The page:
In some children, the pulmonary valve (the other valve on the right side of the heart) may also be tight (called pulmonary stenosis) or even sealed off (pulmonary atresia). These pulmonary valve problems also contribute to cyanosis.

Ebstein anomaly often affects the heart's electrical system. Some kids will have an extra electrical pathway called Wolff-Parkinson-White syndrome (WPW), which can cause a very fast heartbeat (tachycardia) or an unsteady beat.

What Causes Ebstein Anomaly?

Doctors don't know exactly why a baby's heart develops Ebstein anomaly during pregnancy. But it isn't caused by anything a mother does or doesn't do during her pregnancy.

Most cases of Ebstein anomaly are due to an accidental error of growth during pregnancy. Some genetic links have been found, but most cases don't have a known genetic cause.

How Is Ebstein Anomaly Diagnosed?

Ebstein anomaly might be seen on ultrasound scans before birth. It may be recognized at birth because the baby's skin looks blue or the baby's heart makes unusual sounds.

The best test to confirm Ebstein anomaly is an echocardiogram (ultrasound of the heart).

Other tests may include:

  • chest X-ray, which often shows a very large heart
  • electrocardiogram (also called ECG or EKG), a recording of the heart's electrical activity. It may show abnormal heartbeats or signs that the heart's right chambers are enlarged.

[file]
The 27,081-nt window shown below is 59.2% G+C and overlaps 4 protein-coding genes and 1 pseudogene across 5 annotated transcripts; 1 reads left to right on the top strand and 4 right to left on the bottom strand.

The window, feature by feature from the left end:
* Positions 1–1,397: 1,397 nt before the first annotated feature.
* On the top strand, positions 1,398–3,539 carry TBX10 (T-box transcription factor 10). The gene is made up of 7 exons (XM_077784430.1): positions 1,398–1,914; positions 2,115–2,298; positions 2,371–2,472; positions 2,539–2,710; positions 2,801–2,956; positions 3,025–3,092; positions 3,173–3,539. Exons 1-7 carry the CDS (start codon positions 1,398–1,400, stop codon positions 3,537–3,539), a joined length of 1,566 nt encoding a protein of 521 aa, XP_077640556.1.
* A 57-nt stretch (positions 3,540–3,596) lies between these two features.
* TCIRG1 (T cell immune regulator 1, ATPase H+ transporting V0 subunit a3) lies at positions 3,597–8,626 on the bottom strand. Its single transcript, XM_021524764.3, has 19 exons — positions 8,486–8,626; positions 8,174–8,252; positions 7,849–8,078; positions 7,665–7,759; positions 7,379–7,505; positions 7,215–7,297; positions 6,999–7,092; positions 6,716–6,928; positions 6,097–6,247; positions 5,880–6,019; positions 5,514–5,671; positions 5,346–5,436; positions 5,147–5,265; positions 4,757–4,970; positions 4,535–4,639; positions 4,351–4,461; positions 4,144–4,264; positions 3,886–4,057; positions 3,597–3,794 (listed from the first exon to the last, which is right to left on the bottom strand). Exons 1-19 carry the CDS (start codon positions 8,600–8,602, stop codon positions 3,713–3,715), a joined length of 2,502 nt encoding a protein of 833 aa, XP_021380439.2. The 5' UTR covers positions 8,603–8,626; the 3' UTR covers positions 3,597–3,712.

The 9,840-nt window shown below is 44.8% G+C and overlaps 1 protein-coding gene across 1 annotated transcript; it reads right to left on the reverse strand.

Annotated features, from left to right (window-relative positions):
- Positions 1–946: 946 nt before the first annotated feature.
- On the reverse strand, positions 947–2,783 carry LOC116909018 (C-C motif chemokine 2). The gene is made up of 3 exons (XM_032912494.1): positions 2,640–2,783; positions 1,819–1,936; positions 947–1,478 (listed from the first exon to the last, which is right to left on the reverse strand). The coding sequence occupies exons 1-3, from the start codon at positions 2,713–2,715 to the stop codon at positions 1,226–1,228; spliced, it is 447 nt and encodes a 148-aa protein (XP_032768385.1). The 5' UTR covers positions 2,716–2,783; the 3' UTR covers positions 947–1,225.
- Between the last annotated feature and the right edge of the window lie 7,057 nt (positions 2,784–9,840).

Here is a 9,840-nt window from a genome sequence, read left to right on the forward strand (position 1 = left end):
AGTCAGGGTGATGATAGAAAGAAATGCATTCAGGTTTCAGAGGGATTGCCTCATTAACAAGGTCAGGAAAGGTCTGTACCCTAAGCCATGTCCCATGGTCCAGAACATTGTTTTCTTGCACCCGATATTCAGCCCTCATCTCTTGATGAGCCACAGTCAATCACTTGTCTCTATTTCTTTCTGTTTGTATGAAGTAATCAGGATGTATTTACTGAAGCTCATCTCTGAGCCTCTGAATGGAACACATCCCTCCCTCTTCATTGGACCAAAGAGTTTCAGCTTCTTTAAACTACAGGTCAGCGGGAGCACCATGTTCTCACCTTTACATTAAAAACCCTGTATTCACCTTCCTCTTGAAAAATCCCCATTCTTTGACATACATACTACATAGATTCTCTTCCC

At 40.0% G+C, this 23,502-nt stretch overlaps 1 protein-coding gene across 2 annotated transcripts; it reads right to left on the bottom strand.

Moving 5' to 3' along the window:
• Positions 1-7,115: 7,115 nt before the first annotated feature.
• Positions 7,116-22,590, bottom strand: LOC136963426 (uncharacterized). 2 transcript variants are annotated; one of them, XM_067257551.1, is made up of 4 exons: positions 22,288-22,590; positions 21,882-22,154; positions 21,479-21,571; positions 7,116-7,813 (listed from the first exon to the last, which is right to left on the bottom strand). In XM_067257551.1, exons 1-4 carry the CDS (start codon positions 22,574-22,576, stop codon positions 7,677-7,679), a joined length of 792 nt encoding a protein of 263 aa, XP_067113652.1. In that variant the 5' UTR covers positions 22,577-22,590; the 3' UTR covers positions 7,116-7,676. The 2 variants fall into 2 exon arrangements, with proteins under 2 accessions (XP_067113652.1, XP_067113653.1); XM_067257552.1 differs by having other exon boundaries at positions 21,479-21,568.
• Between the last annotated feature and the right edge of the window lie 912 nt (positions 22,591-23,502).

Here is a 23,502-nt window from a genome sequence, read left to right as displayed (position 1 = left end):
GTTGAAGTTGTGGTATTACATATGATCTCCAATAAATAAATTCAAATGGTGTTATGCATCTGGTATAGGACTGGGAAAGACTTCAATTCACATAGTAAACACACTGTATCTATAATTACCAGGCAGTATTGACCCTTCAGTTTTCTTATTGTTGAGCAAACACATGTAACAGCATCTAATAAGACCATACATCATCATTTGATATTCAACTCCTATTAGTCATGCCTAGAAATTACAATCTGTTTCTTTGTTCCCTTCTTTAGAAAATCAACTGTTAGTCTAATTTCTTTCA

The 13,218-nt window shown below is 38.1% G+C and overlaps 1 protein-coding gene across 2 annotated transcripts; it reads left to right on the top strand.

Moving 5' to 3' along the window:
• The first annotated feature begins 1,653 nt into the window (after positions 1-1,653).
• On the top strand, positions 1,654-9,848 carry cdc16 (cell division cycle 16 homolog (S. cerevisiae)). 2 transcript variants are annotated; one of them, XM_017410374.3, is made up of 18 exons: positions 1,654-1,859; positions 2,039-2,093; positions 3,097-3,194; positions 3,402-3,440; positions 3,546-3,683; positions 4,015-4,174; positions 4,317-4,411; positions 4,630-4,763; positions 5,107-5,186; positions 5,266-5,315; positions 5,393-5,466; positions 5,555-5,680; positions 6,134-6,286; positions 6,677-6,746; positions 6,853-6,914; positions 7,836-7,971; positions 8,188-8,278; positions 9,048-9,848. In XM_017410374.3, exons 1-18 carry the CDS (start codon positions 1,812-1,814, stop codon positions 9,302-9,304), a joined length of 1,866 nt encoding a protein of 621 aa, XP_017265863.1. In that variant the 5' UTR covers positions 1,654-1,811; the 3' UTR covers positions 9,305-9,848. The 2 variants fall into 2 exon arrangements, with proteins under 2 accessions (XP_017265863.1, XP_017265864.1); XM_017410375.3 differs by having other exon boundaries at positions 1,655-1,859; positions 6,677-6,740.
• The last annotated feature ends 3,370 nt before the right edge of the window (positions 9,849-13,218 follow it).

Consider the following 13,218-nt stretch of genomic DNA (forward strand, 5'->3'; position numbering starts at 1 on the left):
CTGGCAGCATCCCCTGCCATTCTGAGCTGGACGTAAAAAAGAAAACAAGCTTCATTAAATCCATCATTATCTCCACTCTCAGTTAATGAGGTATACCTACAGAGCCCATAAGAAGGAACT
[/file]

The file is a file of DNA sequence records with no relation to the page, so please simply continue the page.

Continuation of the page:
• exercise test (for older kids who can follow instructions)

How Is Ebstein Anomaly Treated?

If the defect was found before birth, the delivery team will be ready to provide intensive care right away in case the newborn is not doing well. But most newborns with the anomaly don't need immediate treatment. Doctors will monitor them closely to watch for changes and provide quick treatment if needed.

Some children with Ebstein anomaly don't need treatment.

When treatment is needed, the most common types used are:


Extra oxygen can help increase the amount of oxygen in the blood, and help the heart meet the body's needs.


If a baby's life is in danger, urgent surgery may be done within a few days of birth. A baby with less serious effects may have surgery months to years later.


Medicines can help keep the heart from beating too fast and treat heart failure (when the heart can't meet the body's demands) if it develops.

Electrophysiology Study

Doctors may recommend an electrophysiology study (EP study) when there are serious abnormal heart rhythms. During this study, ablation (freezing or burning) can get rid of electrical pathway fibers that make the heart beat too fast.

What Else Should I Know?

Babies with Ebstein anomaly need care from a pediatric cardiologist (a doctor who diagnoses and treats children's heart problems) because the heart's pumping ability may fall short as the child grows. The doctor will recommend treatment that is tailored to a child's needs.

Many children whose Ebstein anomaly was corrected by surgery can be as active as other kids.

Reviewed by: Deepika Thacker, MD
Date Reviewed: Jan 10, 2022